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Faith and Philosophy

Volume 4, Issue 4, October 1987
Philosophy from a Christian Perspective

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Displaying: 1-8 of 8 documents

1. Faith and Philosophy: Volume > 4 > Issue: 4
Christopher Menzel Theism, Platonism, and the Metaphysics of Mathematics
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In a previous paper, Thomas V. Morris and I sketched a view on which abstract objects, in particular, properties, relations, and propositions (PRPs), are created by God no less than contingent, concrete objects. In this paper r suggest a way of extending this account to cover mathematical objects as well. Drawing on some recent work in logic and metaphysics, I also develop a more detailed account of the structure of PRPs in answer to the paradoxes that arise on a naive understanding of the structure ofthe abstract universe.
2. Faith and Philosophy: Volume > 4 > Issue: 4
Del Ratzsch Nomo(theo)logical Necessity
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The issues of just what laws of nature are and what makes statements law-like have been more discussed than advanced. After exploring the general area and uncovering some difficulties which, I suspect, make the case even knottier than generally imagined, I argue that certain resources available only to the theist---in particular, counterfactuals of God’s freedom---may provide the materials needed for constructing solutions.
3. Faith and Philosophy: Volume > 4 > Issue: 4
Alvin Plantinga Justification and Theism
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The question is: how should a theist think of justification or positive epistemic status? The answer I suggest is: a belief B has positive epistemic status for S only if S’s faculties are functioning properly (i.e., functioning in the way God intended them to) in producing B, and only if S’s cognitive environment is sufficiently similar to the one for which her faculties are designed; and under those conditions the more firmly S is inclined to accept B, the more positive epistemic status it has for her. I conclude by making some qualifications and applications and exmaining some objections.
4. Faith and Philosophy: Volume > 4 > Issue: 4
Richard Otte A Theistic Conception of Probability
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Although the doctrines of theism are rich enough to support a distinctively theistic conception of probability, historically there has been little discussion of probability from a theistic perspective. In this article I investigate how a theist might view epistemic probability. A unique conception of probability naturally follows from ideas central to theism, and it is argued that this conception of probability avoids many problems associated with other interpretations of probability.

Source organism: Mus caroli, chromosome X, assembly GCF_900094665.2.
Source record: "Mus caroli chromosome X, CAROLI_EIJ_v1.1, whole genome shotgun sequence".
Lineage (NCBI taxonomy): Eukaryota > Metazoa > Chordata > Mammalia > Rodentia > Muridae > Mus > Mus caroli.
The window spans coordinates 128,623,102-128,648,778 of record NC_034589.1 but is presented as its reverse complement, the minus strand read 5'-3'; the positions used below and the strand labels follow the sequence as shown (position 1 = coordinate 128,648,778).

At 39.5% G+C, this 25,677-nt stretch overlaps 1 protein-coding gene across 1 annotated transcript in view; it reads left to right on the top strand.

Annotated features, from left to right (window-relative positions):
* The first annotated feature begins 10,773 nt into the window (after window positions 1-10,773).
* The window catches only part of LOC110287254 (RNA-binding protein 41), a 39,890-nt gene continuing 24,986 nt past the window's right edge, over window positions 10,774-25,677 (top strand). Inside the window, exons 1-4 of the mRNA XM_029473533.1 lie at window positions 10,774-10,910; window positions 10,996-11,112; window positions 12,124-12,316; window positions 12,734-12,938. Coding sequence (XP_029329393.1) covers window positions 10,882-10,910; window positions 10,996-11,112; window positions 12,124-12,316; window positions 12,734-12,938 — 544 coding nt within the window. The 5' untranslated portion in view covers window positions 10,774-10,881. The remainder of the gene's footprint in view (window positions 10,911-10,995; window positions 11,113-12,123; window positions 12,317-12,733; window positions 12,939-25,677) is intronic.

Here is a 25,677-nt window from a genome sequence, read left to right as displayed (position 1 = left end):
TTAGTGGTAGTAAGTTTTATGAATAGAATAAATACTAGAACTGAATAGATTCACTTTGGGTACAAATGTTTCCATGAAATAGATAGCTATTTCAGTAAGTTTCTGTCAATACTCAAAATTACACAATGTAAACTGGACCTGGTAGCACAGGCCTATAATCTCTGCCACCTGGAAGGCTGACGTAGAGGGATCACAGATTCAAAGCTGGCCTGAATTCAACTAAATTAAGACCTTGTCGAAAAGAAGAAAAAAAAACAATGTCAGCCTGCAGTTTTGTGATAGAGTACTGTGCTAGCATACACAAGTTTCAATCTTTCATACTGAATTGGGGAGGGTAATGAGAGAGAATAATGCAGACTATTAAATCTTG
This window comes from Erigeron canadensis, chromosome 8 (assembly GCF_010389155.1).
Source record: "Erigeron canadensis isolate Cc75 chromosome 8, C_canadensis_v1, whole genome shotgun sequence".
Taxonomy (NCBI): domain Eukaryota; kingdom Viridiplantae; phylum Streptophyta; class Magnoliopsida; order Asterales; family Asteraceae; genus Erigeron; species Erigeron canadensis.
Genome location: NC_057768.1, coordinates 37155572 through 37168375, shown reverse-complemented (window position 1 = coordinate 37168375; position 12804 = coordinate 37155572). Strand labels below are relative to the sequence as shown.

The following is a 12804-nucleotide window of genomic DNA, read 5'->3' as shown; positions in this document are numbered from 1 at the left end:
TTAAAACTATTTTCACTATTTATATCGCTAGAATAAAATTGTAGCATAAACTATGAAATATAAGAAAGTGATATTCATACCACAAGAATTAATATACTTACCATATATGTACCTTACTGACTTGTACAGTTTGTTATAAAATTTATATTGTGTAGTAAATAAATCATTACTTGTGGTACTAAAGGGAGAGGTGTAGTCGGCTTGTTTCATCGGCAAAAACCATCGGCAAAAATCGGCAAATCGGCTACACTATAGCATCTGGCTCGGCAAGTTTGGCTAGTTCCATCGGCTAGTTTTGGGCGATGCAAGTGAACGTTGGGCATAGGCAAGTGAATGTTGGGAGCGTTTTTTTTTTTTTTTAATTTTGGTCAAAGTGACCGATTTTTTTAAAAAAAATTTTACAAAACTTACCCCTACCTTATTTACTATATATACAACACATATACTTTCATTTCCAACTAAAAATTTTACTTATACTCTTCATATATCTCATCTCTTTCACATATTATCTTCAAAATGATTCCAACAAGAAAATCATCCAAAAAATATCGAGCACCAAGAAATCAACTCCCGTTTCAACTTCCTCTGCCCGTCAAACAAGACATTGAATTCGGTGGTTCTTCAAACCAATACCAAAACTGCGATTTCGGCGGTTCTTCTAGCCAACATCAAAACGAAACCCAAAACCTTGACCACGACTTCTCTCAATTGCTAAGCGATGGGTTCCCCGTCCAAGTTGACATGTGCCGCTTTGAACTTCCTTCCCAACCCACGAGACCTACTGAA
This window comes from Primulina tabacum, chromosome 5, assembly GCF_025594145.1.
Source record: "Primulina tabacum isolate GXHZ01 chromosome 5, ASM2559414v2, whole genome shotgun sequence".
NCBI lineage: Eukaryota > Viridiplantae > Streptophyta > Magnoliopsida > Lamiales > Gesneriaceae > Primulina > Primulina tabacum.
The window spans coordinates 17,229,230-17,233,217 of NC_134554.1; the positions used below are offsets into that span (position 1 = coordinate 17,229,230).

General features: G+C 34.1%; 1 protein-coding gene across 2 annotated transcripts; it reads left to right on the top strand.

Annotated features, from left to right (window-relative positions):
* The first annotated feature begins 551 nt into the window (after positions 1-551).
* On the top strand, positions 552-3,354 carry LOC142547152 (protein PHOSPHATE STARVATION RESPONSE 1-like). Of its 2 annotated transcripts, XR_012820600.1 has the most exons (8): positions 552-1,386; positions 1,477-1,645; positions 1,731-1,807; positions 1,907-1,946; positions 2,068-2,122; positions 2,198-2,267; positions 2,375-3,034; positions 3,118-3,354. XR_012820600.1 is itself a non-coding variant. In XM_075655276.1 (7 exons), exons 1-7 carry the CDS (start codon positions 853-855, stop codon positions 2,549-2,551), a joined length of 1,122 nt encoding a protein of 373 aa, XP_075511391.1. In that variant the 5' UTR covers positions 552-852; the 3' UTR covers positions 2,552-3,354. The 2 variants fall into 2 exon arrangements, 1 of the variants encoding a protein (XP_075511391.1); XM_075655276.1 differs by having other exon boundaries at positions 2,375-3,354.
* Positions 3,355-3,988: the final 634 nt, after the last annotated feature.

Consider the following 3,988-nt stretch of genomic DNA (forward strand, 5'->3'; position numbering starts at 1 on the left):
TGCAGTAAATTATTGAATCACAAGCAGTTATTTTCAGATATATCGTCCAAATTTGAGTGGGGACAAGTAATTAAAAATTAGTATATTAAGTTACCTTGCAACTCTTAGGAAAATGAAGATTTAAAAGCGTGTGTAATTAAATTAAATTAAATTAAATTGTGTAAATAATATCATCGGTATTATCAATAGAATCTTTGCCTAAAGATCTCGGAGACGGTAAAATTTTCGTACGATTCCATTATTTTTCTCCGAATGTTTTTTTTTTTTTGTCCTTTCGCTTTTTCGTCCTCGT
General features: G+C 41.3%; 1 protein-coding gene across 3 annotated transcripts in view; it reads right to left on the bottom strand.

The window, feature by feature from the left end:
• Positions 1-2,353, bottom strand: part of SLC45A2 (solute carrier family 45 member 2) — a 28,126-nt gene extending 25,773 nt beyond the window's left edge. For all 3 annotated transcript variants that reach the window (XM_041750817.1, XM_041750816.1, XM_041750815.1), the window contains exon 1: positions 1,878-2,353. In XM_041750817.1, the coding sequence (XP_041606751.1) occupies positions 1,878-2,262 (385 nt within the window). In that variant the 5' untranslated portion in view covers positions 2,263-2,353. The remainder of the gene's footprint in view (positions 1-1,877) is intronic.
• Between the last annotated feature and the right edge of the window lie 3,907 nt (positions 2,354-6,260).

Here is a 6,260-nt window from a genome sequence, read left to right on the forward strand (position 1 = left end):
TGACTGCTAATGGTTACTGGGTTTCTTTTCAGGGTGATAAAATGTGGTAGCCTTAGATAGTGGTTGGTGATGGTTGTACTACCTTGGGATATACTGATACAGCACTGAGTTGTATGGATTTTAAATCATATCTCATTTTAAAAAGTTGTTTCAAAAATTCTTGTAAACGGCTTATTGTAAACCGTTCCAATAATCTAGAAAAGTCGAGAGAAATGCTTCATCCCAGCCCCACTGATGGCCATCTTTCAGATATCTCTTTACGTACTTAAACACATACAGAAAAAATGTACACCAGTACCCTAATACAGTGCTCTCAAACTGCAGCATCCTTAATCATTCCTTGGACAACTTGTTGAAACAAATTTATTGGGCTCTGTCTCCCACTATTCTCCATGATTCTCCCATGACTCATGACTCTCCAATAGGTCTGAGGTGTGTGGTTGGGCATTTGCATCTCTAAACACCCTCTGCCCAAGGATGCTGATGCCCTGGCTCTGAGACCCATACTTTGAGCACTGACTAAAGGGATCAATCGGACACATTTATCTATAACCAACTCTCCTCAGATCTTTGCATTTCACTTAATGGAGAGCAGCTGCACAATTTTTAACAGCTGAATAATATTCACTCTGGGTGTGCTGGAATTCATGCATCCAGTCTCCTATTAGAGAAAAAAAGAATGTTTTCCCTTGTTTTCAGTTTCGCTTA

5. Faith and Philosophy: Volume > 4 > Issue: 4
Robert Merrihew Adams Vocation
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Is there a way in which we can have obligations that do not follow from general ethical principles in conjunction with non-normative facts about our situation in the world? I argue for an affirmative answer to this question, based on a divine command theory of vocation. I explore the structure of such a theory, deriving from Kierkegaard the idea that a vocation will normally be closely connected with one’s selfhood, and that it may override other prima facie obligations. Epistemological issues about vocation are also discussed.
6. Faith and Philosophy: Volume > 4 > Issue: 4
Nicholas Wolterstorff Why Animals Don’t Speak
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In this paper I ask what it is for one’s performance of some locutionary action to count-as one's performance of some illocutionary action, After looking at the so-called institutional analysis and finding it unsatisfactory, I offer a normative analysis: To perform an illocutionary action is to acquire a certain normative standing, or status. I go on to ask how such acquisition comes about by way of making sounds or inscribing marks. If my analysis is correct, it follows that only those creatures who can acquire rights and responsibilities can speak---that is, perform illocutionary actions. It is my contention that animals cannot.
7. Faith and Philosophy: Volume > 4 > Issue: 4
Marilyn McCord Adams Duns Scotus on the Goodness of God
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Over the past thirty years, analytical philosophers of religion have confronted the problem of evil in the guise of the atheistic argument from evil against the existence of God. Many have met it from the posture of defense, constructing logically possible morally sufficient reasons for divine permission of evils from the materials of religion-neutral value-theory. At best, such defenses vindicate divine goodness along the dimension “producer of global goods,” while neglecting the religiously more relevant dimension of His goodness to individual suffering creatures. My methodological recommendation is that we Christian philosophers shift away from defense and concentrate on formulating what we really believe about the goodness of God and how He is solving the problem of evil. If successful, our accounts would not only exhibit how divine permission of evils is logically consistent with His goodness to creatures, but also advertise Him as a character worthy of worship. Failures would pinpoint more precisely where and how evil is a problem for us. I illustrate this method by examining Duns Scotus’ many-faceted conception of divine goodness and measure its power to explain the compossibility of God and evil.
8. Faith and Philosophy: Volume > 4 > Issue: 4
Index: Volume 4, 1987
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